“It’s just difficult getting up and down the stairs,” he said, standing outside of a station in Astoria, Queens, that does not have an elevator. “And people rush to get in front of you.”

Buses may be more accessible, but there is a problem for disabled people, parents or travelers with suitcases. “The buses are packed,” he said, as he leaned on his cane and winced from knee pain.

Some subway riders said they try to help parents with strollers. Tony Mitchell, 55, figured that he does so three times a month — the last time on Monday, at the station at 103rd Street on the Lexington Avenue line.

He said the mother was trying to go down the stairs backward with the stroller, which could have been dangerous for the child. But especially on days like Wednesday, with the temperature at the freezing mark and an icy wind piercing by, the bus, he said, was not a suitable alternative for parents with strollers.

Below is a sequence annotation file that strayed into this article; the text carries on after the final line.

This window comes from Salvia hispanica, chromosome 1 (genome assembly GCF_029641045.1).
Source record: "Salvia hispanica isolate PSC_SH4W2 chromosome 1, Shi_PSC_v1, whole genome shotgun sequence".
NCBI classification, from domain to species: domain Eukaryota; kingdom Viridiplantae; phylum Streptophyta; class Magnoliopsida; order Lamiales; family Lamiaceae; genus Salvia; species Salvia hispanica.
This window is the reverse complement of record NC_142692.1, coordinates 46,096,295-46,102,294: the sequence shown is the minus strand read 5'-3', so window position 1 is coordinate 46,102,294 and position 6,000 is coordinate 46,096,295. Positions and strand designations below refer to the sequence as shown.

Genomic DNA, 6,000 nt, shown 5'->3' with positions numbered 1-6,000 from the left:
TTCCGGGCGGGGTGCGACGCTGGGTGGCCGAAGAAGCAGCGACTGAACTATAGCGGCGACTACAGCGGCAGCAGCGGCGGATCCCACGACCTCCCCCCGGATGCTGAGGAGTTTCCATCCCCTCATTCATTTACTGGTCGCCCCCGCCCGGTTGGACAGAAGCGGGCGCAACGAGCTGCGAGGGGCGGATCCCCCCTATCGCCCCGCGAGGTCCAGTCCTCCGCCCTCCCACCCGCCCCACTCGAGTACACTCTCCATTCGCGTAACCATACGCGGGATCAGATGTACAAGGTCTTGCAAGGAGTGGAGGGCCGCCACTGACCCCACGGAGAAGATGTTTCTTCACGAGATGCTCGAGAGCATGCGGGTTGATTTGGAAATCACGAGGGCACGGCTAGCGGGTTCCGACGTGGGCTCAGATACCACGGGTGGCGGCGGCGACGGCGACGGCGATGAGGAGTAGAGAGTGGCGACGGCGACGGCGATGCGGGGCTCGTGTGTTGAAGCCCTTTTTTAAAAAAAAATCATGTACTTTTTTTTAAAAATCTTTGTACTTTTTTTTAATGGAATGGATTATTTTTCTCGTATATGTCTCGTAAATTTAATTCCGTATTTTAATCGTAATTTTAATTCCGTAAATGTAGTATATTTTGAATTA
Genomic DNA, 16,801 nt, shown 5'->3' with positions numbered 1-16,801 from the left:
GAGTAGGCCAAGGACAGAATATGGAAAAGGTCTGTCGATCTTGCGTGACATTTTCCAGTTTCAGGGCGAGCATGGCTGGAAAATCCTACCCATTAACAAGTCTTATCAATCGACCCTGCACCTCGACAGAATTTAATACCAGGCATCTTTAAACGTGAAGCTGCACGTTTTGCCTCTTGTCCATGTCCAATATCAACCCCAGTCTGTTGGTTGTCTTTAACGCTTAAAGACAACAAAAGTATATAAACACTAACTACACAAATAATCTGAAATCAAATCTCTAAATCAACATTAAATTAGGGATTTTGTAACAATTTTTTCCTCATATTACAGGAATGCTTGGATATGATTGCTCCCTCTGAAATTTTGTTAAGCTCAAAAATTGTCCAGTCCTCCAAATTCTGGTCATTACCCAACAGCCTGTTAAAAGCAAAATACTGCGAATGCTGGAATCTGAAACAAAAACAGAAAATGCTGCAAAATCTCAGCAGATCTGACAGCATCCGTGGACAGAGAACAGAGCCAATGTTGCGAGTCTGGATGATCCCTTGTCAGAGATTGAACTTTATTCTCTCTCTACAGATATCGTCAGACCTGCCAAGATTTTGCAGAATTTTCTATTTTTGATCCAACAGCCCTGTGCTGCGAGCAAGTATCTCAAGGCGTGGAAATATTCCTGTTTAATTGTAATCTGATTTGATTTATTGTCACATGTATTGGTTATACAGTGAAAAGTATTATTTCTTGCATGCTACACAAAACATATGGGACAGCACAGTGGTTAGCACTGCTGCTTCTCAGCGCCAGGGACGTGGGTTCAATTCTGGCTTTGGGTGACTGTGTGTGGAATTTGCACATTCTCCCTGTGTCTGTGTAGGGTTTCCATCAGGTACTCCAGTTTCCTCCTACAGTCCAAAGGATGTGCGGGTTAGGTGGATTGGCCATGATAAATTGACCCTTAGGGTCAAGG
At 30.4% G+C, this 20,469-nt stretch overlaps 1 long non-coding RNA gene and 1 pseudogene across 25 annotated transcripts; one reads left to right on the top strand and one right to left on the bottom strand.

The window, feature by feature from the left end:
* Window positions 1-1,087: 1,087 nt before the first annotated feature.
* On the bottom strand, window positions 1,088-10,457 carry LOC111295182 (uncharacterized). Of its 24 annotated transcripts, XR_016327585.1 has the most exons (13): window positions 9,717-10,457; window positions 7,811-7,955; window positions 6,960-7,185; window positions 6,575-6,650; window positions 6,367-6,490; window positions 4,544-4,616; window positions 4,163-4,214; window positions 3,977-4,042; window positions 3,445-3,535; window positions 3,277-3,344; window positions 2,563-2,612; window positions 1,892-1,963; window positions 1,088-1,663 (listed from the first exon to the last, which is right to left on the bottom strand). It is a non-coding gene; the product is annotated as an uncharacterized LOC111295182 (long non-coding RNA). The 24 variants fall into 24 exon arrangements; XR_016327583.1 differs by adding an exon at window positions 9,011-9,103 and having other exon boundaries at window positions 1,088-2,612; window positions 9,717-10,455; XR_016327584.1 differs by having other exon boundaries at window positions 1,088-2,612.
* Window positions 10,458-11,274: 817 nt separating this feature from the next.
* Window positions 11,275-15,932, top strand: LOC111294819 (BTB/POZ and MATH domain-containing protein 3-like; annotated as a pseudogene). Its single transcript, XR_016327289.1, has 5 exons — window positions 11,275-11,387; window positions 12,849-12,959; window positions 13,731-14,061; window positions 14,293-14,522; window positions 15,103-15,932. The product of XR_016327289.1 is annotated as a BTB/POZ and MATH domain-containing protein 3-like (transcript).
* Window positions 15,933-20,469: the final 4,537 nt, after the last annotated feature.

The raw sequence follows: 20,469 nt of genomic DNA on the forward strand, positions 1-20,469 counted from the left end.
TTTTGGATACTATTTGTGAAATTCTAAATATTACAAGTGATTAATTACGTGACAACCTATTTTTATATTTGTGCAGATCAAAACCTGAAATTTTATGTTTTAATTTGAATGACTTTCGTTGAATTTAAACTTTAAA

“You can’t feel the cold down underground,” he said. “With the bus, you’re right in the open with a baby. And that’s not right.”

Rosie Navarro, 38, went through the usual routine, lifting her son Rodrigo out of his stroller and hoping that someone would carry it or him. Sometimes someone offers to assist, sometimes not, she said as Rodrigo began to cry.

Ms. Navarro said the stations near where she lives in western Queenslack accessibility. The closest accessible station in one director is at Queens Plaza, two stations from the one in her neighborhood. In the other direction, she said, the closest station was four stops away.

Walking to either station with a stroller could take a half-hour, she said.

“It’s difficult,” she said. “Without elevators, it’s just difficult.”

Emma G. Fitzsimmons, Michael Gold, Derek Norman, Nate Schweber and John Surico contributed reporting.